24-year-old man banned from driving for three years

Billy Wilson, from Great Blakenham, was sentenced at Ipswich Crown Court. 

Billy Wilson, from Great Blakenham, was sentenced at Ipswich Crown Court. - Credit: Charlotte Bond

A 24-year-old Great Blakenham man who was involved in a high speed police chase in a stolen car has been given a suspended prison sentence.

Sentencing Billy Wilson, Judge Emma Peters said that during the chase he had been a passenger in a car that was driven at a dangerously high speed through a residential area in Needham Market.

The vehicle, which had been stolen from Pearcroft Road in Ipswich, had mounted kerbs and crossed verges and had put anyone who happened to be in the area in danger, said the judge.

Andrew Thompson, prosecuting at Ipswich Crown Court, said the car came to the attention of the police in Stowmarket Road, Great Blakenham in June 2020.

Officers had followed the car but lost sight of it in Hurstlea Road Needham Market and then saw the vehicle appear behind them.

Wilson had got out of the car in Anderson Close and damaged tiles on a roof when he climbed on it to escape.

Two months earlier Wilson had crashed a car that had been stolen from New Cut in Hadleigh into a hedge and a ditch on the B1083 near Sutton resulting in the vehicle being written off.

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Wilson of Chalk Hill Lane, Great Blakenham admitted two offences of aggravated vehicle taking,  criminal damage and assaulting a prison officer in August 2020.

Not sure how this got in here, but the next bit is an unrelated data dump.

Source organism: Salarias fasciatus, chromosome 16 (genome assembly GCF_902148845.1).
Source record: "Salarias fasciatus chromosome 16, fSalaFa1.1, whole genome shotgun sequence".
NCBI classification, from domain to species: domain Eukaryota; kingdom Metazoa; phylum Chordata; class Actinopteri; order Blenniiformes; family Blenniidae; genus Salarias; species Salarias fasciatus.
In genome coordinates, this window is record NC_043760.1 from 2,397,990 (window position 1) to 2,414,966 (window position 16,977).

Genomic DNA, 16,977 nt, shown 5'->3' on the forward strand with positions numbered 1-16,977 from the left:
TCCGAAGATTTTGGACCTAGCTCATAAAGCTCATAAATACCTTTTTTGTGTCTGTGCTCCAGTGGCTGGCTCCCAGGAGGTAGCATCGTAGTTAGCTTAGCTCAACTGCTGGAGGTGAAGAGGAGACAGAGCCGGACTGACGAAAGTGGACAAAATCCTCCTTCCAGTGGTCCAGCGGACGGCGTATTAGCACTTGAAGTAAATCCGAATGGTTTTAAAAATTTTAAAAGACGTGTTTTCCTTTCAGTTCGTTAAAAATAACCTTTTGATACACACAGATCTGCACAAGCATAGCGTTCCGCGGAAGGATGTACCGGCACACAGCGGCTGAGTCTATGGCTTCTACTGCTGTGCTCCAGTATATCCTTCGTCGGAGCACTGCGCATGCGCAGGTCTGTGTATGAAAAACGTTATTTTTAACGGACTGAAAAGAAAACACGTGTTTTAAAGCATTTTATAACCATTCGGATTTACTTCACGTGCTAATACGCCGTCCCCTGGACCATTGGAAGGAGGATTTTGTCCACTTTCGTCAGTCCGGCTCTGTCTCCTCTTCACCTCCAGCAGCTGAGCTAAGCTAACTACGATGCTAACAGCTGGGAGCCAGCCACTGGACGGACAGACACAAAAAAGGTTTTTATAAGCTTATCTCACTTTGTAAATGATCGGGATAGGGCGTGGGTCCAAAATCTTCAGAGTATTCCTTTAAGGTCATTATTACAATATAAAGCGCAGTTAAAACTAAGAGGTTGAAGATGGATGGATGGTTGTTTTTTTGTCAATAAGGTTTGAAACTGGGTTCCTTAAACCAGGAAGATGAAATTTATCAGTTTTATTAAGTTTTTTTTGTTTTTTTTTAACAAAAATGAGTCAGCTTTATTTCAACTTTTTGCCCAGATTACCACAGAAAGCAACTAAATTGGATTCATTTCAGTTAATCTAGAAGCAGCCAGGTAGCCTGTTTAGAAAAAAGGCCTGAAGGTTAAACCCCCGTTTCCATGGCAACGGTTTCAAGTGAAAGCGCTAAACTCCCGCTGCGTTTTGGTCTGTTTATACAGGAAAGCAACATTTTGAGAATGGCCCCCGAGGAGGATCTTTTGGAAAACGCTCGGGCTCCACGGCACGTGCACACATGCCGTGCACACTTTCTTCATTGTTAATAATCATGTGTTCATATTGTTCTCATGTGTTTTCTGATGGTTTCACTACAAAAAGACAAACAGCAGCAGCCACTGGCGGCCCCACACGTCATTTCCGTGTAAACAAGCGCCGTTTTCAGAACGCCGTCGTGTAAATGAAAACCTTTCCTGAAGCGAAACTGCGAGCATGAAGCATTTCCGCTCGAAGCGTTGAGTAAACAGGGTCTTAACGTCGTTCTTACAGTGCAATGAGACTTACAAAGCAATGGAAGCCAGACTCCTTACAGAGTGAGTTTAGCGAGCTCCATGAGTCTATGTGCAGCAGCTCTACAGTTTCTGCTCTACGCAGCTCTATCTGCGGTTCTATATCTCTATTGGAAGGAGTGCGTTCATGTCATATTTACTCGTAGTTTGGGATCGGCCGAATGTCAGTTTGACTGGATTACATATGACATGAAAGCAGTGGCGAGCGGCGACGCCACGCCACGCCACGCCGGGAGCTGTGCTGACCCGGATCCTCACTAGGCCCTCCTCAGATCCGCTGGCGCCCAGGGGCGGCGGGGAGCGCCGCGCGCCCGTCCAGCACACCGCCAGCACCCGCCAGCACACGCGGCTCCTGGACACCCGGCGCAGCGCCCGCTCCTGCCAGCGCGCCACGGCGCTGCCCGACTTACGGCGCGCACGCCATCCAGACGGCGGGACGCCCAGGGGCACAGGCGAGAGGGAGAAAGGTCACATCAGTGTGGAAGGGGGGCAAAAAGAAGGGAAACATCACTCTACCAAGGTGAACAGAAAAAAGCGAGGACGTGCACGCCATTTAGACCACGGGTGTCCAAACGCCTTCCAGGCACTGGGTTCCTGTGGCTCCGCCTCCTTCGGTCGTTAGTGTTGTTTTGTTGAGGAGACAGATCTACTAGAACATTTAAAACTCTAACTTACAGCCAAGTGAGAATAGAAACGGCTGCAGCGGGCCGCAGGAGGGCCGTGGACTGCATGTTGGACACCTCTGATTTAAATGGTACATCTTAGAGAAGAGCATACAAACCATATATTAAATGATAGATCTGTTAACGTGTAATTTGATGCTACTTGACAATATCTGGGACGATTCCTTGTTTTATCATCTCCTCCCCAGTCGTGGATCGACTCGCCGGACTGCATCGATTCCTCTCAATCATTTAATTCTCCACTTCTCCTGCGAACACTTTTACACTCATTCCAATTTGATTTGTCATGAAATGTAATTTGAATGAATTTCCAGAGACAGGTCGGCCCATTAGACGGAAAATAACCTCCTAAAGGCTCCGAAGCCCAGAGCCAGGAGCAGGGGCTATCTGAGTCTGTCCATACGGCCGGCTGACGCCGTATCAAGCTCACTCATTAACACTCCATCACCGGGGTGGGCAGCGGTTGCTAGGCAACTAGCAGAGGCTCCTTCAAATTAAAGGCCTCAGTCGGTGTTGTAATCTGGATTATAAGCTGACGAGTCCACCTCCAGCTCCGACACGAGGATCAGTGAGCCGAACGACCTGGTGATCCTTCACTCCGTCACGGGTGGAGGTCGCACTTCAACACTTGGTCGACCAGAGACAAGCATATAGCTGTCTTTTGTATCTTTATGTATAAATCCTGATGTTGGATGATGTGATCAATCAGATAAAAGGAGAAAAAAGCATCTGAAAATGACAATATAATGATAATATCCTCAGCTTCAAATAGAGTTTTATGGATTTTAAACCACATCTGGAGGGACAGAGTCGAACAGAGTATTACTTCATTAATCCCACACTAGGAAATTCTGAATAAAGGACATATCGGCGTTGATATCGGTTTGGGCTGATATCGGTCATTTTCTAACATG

He was given a 21-month prison sentence suspended for two years and a rehabilitation activity requirement of up to 50 days.

He was also banned from driving for three years and ordered to do 100 hours unpaid work and to pay £400 compensation and costs.

Mr Thompson said the assault on the prison officer happened while Wilson was a patient on Capel Ward at Ipswich Hospital after taking a drug overdose while he was on temporary prison release.

He had woken up and had thrown the contents of a cup of water over a prison officer who was guarding him.

Steven Dyble for Wilson accepted his client had a bad criminal record and that during his teens he had “tested the authorities with a determined spree of offending.”

However, he said that since the incident when he had thrown water at the prison officer he had weaned himself off alcohol and drugs and had found himself employment.

“It seems at long last he may have grown up,” said Mr Dyble.